must be positive also. Consider that the set of eigenvectors symmetric has eigenvectors that are linearly independent). because the eigenvectors that compose converge to zero when is repeatedly applied. Each eigenvector has a corresponding eigenvalue. and summing the result. the is positive (for nonzero ). If the magnitudes of all the eigenvalues are smaller than one. Hence. This set is not unique. for instance. whose associated eigenvalues are 1 0 7 and 2 2. one eigenvector converges to zero while the other diverges. Any -dimensional vector can be expressed as a linear combination of these eigenvectors. also diverges. When is repeatedly applied. The eigenvalues may or may not be equal to each other. the eigenvalues of the identity matrix are all one. ¦ e ) @) G § G ) § G ¥4 G Figure 11: The vector ¥ ¥4 G G # # i "" i i G G 4 ¥ ¥ 4 I G F i 4 § I aG F A § G A R¥ G 4 4 G § 4 4 ¥ # i "" i i G 4 G G ¥ G G 10 G . This is why numerical analysts attach importance to the spectral radius of a matrix: max is an eigenvalue of . This fact can be proven from the deﬁnition of eigenvalue: By the deﬁnition of positive-deﬁnite. because each eigenvector can be scaled by an arbitrary nonzero constant. one can examine the effect of on each eigenvector separately. The rule that converges to zero if and only if all the generalized eigenvalues have magnitude smaller than one still holds. converge to zero. If one of the eigenvalues has magnitude greater than one. The details are too complicated to describe in this article. we have will 1 2 1 1 2 2 . hence. then there exists a set of linearly independent eigenvectors of . If we want to converge to zero quickly. These are uniquely deﬁned for a given matrix. but is harder to prove. In Figure 11. On repeated application. will diverge to inﬁnity. and every nonzero vector is an eigenvector of . What if is applied to a vector that is not an eigenvector? A very important skill in understanding linear algebra — the skill this section is written to teach — is to think of a vector as a sum of other vectors forms a basis for (because a whose behavior is understood. The effect of repeatedly applying to is best understood by examining the effect of on each eigenvector. Here’s a useful fact: the eigenvalues of a positive-deﬁnite matrix are all positive. and preferably as small as possible. a vector is illustrated as a sum of two eigenvectors 1 and 2 . a name that betrays the well-deserved hostility they have earned from frustrated linear algebraists. These matrices are known as defective. B3 x v 1 v2 x Bx B2 x (solid arrow) can be expressed as a linear combination of eigenvectors (dashed arrows). should be less than one. Applying to is equivalent to applying to the eigenvectors. and because matrix-vector multiplication is distributive. denoted 1 2 . denoted 1 2 .Jonathan Richard Shewchuk If is symmetric (and often if it is not). It’s important to mention that there is a family of nonsymmetric matrices that do not have a full set of independent eigenvectors. but the behavior of defective matrices can be analyzed in terms of generalized eigenvectors and generalized eigenvalues.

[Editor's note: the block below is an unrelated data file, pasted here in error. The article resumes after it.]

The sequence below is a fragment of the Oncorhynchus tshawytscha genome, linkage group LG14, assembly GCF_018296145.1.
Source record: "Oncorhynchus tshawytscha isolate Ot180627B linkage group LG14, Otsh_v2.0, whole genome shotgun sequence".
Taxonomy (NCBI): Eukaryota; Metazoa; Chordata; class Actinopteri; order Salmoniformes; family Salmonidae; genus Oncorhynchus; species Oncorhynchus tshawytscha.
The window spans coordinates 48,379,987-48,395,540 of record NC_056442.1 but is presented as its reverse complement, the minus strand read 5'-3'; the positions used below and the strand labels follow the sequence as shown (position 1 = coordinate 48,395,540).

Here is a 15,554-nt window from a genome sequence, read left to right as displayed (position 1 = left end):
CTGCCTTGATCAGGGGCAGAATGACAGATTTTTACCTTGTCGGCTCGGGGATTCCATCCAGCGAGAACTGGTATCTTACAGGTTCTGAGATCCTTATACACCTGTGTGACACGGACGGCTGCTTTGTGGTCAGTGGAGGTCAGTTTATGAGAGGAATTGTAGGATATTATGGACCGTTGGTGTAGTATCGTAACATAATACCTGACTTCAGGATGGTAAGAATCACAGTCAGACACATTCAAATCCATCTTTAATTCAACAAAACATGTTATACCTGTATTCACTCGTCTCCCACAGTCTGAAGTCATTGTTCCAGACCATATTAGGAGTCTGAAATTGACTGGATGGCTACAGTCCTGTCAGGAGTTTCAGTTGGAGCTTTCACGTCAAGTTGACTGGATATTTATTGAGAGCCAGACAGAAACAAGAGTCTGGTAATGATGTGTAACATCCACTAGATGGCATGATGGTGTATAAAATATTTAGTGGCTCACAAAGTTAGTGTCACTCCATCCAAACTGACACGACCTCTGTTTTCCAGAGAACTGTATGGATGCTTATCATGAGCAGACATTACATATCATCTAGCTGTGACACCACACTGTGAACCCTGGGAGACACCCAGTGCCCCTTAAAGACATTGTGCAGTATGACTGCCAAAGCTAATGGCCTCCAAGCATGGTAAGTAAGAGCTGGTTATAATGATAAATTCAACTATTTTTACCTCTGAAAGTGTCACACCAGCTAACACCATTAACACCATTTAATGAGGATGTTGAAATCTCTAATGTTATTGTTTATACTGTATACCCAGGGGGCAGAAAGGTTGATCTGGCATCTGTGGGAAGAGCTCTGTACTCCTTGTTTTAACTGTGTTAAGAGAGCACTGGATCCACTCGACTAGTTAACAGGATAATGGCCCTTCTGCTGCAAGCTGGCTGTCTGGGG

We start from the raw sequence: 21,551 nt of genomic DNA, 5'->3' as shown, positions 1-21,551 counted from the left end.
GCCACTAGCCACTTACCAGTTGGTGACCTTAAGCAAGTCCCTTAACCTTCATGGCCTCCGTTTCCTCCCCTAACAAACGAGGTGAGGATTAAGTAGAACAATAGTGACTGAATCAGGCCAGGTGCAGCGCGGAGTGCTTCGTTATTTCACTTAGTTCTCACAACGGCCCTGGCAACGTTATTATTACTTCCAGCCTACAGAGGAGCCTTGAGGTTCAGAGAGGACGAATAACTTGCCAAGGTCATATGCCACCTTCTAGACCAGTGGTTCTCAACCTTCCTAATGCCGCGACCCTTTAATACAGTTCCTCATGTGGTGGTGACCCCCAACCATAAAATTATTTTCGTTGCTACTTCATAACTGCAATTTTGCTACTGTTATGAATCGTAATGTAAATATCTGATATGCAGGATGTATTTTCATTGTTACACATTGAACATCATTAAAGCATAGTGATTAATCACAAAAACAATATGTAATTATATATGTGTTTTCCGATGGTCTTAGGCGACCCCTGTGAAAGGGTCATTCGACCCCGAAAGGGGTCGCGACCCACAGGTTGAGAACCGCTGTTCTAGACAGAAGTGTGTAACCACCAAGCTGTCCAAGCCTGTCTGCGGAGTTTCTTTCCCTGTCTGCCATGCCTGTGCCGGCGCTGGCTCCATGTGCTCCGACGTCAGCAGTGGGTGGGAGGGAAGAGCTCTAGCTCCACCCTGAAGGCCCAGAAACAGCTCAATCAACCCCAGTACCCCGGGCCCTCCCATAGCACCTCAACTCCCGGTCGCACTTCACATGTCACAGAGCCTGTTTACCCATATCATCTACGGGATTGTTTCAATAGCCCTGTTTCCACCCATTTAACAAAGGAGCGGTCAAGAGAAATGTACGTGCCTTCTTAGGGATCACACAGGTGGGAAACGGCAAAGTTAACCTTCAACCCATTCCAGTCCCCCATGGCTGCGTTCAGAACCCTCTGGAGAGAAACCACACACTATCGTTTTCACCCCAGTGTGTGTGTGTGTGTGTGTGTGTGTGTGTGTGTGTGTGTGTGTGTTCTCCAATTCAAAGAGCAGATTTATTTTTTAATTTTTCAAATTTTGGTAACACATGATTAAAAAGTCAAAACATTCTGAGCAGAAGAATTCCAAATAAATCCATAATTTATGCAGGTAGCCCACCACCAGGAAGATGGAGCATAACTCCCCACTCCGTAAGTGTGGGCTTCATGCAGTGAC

we apply to this vector. What does each iteration do? . We could have formed any number of identities for instead of Equation 14. Thus. Then. Our hope is that each successive vector will be closer to the solution than the last. the initial vector 0 has no effect on the inevitable outcome! Of course. it is easy to invert. expressed as a linear combination of eigenvectors. apply the principle of thinking of a vector as a sum of other. this derivation may seem quite arbitrary to you. and whose off-diagonal elements are zero. If the initial error 0 . Equation 15 becomes 1 1 Each iteration does not affect the “correct part” of (because is a stationary point). this formula generates a sequence of vectors. a procedure that always converges to zero isn’t going to help you attract friends.Thinking with Eigenvectors and Eigenvalues 5. diagonal elements are zero. well-understood vectors. its effect is less important than that of the spectral radius . Express each iterate as the sum of the exact solution and the error term . Consider a more useful procedure: the Jacobi Method for solving . or the method of Successive Over-Relaxation (SOR). and whose off-diagonal elements are identical to those of . then add A § ¤ G © V § ¤ ¤ G ¤ i V C G B § ¥ ¡A n 4 @S§ n 4 2¥ m ¥ G m © § ¥ uQ¤ m ¥ ¥ i eA ¥ G A © V ¥ A V B ¥ B ¤ n p m © § n 4 m¥ § § § § ¥ ¥ n 4 p ¢ m n m @¥ £ " © n ¥ § ¥ § ¥ § ¥ § ¤ ¥ m ¥ n 4 m 2¥ £ § I ¥ ¤G F n4 m ¥ n ¥ m 7§ 4 2¥ (14) (16) . The matrix is split into two parts: . This identity can be converted into an iterative method by forming the recurrence (15) 1 Given a starting vector 0 . I chose the Jacobi splitting arbitrarily for simplicity. by choosing a different and — we could have derived the Gauss-Seidel method. then the error term will converge to zero as approaches inﬁnity. includes a component in the direction of . Hence. In fact. then 1 will also equal . simply by splitting differently — that is. this component will be the slowest to converge. but each iteration does affect the error term. Here. the choice of 0 does affect the number of iterations required to converge to within a given tolerance. Now. Our hope is that we have chosen a splitting for which has a small spectral radius. For each iteration. It is apparent from Equation 16 that if 1. whose diagonal elements are identical to those of . 0 Again.2. We derive the Jacobi Method: 1 1 where 1 1 Because is diagonal. and you’re right. and . n4 p m ¥ I G F i (by Equation 14) G n m2¥ G F I n4 p m ¥ n4 m2¥ n4 p n4 p m A G n 4 p eG A ¥ Am m ¥ ¡A G n 4 p A F G I m eA n 4 ¥ G m G ¥ £ n Suppose we start with some arbitrary vector to the result. whose . which determines the speed of convergence. However. Suppose that is the eigenvector of with the largest eigenvalue (so that ). Jacobi iterations 11 Of course. is called a stationary point of Equation 15. because if .